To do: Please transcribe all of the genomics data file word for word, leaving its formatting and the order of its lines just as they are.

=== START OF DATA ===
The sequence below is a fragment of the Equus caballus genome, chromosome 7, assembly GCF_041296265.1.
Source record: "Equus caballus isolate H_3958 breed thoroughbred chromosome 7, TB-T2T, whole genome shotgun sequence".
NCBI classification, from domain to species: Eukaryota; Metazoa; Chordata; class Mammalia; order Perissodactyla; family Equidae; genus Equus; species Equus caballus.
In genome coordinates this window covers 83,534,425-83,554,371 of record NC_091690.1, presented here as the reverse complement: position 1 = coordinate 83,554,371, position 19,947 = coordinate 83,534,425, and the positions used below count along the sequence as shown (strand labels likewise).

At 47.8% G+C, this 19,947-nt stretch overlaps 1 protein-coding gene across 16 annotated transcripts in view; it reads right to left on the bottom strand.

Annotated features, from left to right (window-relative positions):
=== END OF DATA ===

The sequence below is a fragment of the Equus caballus genome, chromosome 7, assembly GCF_041296265.1.
Source record: "Equus caballus isolate H_3958 breed thoroughbred chromosome 7, TB-T2T, whole genome shotgun sequence".
NCBI classification, from domain to species: Eukaryota; Metazoa; Chordata; class Mammalia; order Perissodactyla; family Equidae; genus Equus; species Equus caballus.
In genome coordinates this window covers 83,534,425-83,554,371 of record NC_091690.1, presented here as the reverse complement: position 1 = coordinate 83,554,371, position 19,947 = coordinate 83,534,425, and the positions used below count along the sequence as shown (strand labels likewise).

At 47.8% G+C, this 19,947-nt stretch overlaps 1 protein-coding gene across 16 annotated transcripts in view; it reads right to left on the bottom strand.

Annotated features, from left to right (window-relative positions):